- First try to dissolve a small amount of peptide in either water or buffer. The more charged residues on a peptide, the more soluble it is in aqueous solutions. - If the peptide doesn’t dissolve try an organic solvent e.g. DMSO, then dilute using water or buffer. - Consider that any solvent used must be compatible with your assay. If a peptide does not dissolve and you need to recover it, lyophilise to remove the solvent. - Gentle warming and sonication can effectively aid peptide solubilisation. If the solution is cloudy or has gelled the peptide may be in suspension rather than solubilised. - Peptides containing cysteine are easily oxidised, so should be prepared in solution just prior to use.
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Preparation and Storage
Stability and Storage
Shipped at 4°C. Upon delivery aliquot and store at -20°C or -80°C. Avoid repeated freeze / thaw cycles.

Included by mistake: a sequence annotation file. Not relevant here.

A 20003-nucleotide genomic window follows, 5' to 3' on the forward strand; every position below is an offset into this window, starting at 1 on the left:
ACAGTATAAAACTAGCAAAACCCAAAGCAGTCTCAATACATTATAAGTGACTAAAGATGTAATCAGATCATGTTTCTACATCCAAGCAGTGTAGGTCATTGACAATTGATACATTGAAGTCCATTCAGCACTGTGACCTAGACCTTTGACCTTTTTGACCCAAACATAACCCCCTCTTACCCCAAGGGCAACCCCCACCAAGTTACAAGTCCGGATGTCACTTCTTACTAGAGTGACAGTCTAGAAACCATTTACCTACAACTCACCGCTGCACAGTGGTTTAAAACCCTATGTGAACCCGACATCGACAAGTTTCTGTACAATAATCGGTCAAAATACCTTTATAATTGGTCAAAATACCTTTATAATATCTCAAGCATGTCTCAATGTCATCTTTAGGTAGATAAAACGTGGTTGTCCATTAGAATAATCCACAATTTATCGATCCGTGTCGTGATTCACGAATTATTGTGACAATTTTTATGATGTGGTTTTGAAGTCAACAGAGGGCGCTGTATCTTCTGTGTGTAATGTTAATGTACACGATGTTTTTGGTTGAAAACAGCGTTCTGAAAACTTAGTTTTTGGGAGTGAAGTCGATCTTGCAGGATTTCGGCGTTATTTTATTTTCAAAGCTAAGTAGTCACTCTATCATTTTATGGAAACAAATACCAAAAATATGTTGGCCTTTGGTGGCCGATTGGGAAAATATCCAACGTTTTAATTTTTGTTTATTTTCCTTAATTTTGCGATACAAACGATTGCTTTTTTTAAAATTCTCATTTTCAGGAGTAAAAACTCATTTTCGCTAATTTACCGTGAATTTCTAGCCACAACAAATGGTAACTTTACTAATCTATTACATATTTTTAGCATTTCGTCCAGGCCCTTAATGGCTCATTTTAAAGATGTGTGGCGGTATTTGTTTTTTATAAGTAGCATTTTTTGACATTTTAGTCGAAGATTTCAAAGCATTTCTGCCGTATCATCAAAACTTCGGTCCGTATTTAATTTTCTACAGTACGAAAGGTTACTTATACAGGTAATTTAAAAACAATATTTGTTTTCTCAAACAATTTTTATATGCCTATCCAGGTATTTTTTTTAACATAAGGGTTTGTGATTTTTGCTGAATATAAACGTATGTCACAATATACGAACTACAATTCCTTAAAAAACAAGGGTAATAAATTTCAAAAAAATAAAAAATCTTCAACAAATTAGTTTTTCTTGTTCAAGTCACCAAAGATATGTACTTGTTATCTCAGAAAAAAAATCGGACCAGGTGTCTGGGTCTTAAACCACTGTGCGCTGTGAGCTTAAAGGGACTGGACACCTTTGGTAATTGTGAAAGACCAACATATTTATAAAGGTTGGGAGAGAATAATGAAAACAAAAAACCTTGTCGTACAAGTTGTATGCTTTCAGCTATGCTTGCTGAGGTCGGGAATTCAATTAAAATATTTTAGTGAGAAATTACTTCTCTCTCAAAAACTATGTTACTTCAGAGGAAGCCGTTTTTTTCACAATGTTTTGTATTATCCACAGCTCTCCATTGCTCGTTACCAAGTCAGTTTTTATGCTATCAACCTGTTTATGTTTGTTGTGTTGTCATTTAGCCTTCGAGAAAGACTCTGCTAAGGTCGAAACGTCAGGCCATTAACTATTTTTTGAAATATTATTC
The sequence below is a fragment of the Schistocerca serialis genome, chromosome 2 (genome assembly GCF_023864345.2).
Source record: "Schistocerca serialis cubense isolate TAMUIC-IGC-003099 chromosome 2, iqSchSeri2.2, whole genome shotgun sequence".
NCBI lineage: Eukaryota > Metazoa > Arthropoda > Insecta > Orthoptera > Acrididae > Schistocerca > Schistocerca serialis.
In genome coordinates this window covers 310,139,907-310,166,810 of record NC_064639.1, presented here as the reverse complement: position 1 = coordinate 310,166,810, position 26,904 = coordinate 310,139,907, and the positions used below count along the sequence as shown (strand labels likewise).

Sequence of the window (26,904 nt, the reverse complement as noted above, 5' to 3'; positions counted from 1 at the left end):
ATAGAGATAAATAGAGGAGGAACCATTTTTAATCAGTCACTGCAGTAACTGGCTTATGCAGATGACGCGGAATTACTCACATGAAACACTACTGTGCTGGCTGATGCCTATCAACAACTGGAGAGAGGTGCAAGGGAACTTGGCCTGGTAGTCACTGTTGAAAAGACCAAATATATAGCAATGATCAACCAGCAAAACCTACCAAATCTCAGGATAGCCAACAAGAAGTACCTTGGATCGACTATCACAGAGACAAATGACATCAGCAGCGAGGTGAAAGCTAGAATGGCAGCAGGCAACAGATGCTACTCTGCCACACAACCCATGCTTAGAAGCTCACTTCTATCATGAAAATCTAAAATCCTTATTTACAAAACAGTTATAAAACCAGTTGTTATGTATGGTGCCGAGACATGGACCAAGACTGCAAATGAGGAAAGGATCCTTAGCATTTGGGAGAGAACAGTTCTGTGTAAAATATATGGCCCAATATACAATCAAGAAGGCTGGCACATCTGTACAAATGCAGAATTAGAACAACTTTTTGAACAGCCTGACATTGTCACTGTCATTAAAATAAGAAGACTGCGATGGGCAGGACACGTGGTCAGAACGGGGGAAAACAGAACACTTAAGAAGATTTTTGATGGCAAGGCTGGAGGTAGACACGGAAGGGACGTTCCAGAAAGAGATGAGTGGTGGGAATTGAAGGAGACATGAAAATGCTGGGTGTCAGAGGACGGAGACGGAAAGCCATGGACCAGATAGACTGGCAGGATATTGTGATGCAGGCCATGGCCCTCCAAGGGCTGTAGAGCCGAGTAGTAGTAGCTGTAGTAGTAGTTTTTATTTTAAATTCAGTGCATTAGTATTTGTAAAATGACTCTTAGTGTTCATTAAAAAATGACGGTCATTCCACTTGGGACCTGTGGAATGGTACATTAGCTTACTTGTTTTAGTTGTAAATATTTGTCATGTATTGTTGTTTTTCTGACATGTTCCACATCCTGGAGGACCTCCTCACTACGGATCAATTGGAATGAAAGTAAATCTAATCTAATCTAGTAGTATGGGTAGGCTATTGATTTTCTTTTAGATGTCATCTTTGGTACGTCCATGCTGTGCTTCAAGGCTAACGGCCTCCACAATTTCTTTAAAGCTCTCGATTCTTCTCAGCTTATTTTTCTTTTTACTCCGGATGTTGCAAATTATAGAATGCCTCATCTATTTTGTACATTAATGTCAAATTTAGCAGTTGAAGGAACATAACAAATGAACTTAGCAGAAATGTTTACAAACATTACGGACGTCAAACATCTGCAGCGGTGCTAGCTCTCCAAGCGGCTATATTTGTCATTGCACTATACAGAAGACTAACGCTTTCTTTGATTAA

Information available upon request.
Tyrosine 3 hydroxylase
Tyrosine 3 monooxygenase
Plays an important role in the physiology of adrenergic neurons.
Mainly expressed in the brain and adrenal glands.
Catecholamine biosynthesis; dopamine biosynthesis; dopamine from L-tyrosine: step 1/2.
Involvement in disease
Defects in TH are the cause of dystonia DOPA-responsive autosomal recessive (ARDRD) [MIM:605407]; also known as autosomal recessive Segawa syndrome. ARDRD is a form of DOPA-responsive dystonia presenting in infancy or early childhood. Dystonia is defined by the presence of sustained involuntary muscle contractions, often leading to abnormal postures. Some cases of ARDRD present with parkinsonian symptoms in infancy. Unlike all other forms of dystonia, it is an eminently treatable condition, due to a favorable response to L-DOPA. Note=May play a role in the pathogenesis of Parkinson disease (PD). A genome-wide copy number variation analysis has identified a 34 kilobase deletion over the TH gene in a PD patient but not in any controls.
Belongs to the biopterin-dependent aromatic amino acid hydroxylase family.